He gave himself a moniker once: “techno hippie.” When I asked him why, he didn’t hesitate to elucidate: “I chose techno hippy because I’m into environmentalism, yoga, eastern/newage spirituality, music festivals, psychedelic drugs, tuning in, dropping out, ecotopia and the back-to-land movement and various other things associated with the counterculture of the 60’s,” he told CCN. “On the other hand I’m also really interested in the promise of technology and things like open source software, meshnets, encryption, cypherpunk, etc. to get humanity out of the mess we’re creating for ourselves and the planet.”
For the last few months, he’s been focused on Yummy Yards, an urban farming operation where his partner Chelsea and him are committed to growing vegetables for twenty weekly veggie box subscribers and two market days per week. The Bitcoin Co-op and CoinOS are two other projects that Soltys started that he’ll take up again once the farming season comes to a close in the winter. The co-op is an open membership organization for people interested in Bitcoin and CoinOS is an open source Bitcoin point-of-sale app that merchants can use to take payments. The cooperative grew out of the desire to start a Bitcoin business.
“I’d never participated in a co-op before but I’d heard a lot of buzz about them so I figured what better way to learn about them than to start one,” he adds.
Soltys believes that co-operation can be more efficient than competition. He likes the idea of an organization that’s inclusive and fosters a community of people working together for a common goal. “I think if Bitcoin achieves mass adoption, we will witness a societal shift away from top-down, coercive government structures and towards more grass-roots organizations that are run transparently by and for the people,” he tells CCN.
I’d like the co-op to be a model of such an organization.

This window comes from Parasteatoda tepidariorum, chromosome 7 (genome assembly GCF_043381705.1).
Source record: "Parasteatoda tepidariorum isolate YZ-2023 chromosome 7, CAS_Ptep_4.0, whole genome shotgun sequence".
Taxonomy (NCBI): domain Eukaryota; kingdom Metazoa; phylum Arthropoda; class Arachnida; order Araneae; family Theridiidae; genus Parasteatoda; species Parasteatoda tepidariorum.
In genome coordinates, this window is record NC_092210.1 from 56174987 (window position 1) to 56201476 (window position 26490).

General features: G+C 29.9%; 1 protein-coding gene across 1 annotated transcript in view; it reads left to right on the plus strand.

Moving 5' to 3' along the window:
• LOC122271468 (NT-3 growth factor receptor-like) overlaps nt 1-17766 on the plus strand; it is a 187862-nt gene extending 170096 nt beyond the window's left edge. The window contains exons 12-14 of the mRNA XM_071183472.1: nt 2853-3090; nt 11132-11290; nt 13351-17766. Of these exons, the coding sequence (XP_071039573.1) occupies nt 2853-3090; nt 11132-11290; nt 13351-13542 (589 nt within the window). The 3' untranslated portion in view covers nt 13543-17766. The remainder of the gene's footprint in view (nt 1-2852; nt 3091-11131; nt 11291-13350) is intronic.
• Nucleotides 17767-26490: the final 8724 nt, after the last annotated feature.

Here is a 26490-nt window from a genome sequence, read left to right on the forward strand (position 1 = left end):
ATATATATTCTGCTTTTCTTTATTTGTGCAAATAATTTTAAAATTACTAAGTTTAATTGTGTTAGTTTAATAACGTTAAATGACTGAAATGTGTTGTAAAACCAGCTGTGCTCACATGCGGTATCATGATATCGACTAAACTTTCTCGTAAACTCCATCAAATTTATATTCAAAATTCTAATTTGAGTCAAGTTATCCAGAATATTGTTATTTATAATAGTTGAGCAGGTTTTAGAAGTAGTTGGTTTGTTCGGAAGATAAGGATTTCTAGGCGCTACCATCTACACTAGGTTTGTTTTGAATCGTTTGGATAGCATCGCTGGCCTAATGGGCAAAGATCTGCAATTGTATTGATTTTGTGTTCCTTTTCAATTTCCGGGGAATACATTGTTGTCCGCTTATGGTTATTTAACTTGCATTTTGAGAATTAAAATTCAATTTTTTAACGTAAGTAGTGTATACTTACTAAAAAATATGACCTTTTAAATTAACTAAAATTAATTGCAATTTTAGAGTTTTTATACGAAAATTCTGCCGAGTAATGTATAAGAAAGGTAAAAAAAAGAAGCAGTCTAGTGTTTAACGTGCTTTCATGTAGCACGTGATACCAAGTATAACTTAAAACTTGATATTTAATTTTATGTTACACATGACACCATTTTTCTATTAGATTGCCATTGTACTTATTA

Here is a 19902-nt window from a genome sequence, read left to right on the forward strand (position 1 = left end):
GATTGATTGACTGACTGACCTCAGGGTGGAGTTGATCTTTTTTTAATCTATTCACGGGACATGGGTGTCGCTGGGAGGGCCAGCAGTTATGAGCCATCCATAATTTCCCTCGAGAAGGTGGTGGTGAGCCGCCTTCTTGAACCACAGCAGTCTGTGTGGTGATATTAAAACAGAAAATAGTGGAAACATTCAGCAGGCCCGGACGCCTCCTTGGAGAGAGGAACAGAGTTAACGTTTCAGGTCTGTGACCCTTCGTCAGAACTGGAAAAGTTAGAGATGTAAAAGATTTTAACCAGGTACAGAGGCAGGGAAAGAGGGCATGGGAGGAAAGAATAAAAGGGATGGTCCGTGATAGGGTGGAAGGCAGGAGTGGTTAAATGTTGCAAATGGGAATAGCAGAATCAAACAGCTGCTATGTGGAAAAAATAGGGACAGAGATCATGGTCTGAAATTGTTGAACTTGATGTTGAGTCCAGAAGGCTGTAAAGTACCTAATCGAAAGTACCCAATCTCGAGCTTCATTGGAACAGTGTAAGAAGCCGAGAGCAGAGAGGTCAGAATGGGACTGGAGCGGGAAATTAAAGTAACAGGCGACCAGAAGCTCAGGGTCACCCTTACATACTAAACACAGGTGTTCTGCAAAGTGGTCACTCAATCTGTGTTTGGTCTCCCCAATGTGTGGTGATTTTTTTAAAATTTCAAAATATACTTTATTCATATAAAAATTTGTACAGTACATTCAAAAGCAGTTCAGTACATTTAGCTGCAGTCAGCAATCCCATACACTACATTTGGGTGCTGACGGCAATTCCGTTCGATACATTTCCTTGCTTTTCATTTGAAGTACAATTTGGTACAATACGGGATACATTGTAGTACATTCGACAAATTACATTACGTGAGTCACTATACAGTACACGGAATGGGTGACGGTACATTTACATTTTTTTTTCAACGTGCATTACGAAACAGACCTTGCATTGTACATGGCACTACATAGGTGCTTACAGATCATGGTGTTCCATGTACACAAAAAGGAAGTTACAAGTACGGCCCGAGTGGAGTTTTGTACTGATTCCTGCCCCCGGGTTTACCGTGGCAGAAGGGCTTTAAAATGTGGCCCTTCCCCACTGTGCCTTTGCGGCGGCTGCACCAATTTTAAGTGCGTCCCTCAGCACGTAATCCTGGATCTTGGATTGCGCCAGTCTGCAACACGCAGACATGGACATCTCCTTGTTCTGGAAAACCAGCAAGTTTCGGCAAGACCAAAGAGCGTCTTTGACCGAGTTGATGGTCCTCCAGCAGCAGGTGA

Yummy Yards grows vegetables in people’s yards who have offered their unused space to the cooperative and on small plots of land that the cooperative leases in Vancouver. “Running a small business and growing food is satisfying because I feel like I’m becoming more of a producer rather than strictly a consumer,” Soltys says.
I’m learning skills and building assets and resources that give me some self-reliance and help create a more sustainable food system.
Some Soltys philosophical inspirations for the farm are Michael Pollan and Joel Salatin. In his book, The Omnivore’s Dilemma, Pollan outlines four basic ways in which human societies have obtained food. Pollan analyzes each process and suggests that human industry is illogical when scrutinized through the logic of nature. He laments the disconnect between our food habits and our ecology, as well as suggesting that how we eat is our most profound interaction with the natural world. Salatin is a farmer and proponent of “eco-friendly” meat products. He uses holistic management techniques of animal husbandry, without the use of chemicals. His meat is sold from farm-to-consumer through direct marketing.
These ways “are externalizing the costs of production and thus causing harm to people and environments in distant parts of the world that allow those of us in developed nations to enjoy a high standard of living without accounting for the total impacts of our consumption, and our food and energy systems.”
“Right now there aren’t a lot of consumer incentives to spend Bitcoin in the real world but if you can start getting discounts for it, then people might start taking more of an interest,” Soltys says. “A discount is a signal from the merchant that they’re serious about Bitcoin and not just reluctantly or temporarily trying it out to see if they can get some free publicity.” What is Soltys outlook for Bitcoin? This might not be too surprising.
“I’m taking a very relaxed long term attitude to Bitcoin these days. I have plenty of plans and ideas to work on over the next few years that I think will contribute to the crypto ecosystem,” he says.
Images from Shutterstock and Yummy Yards.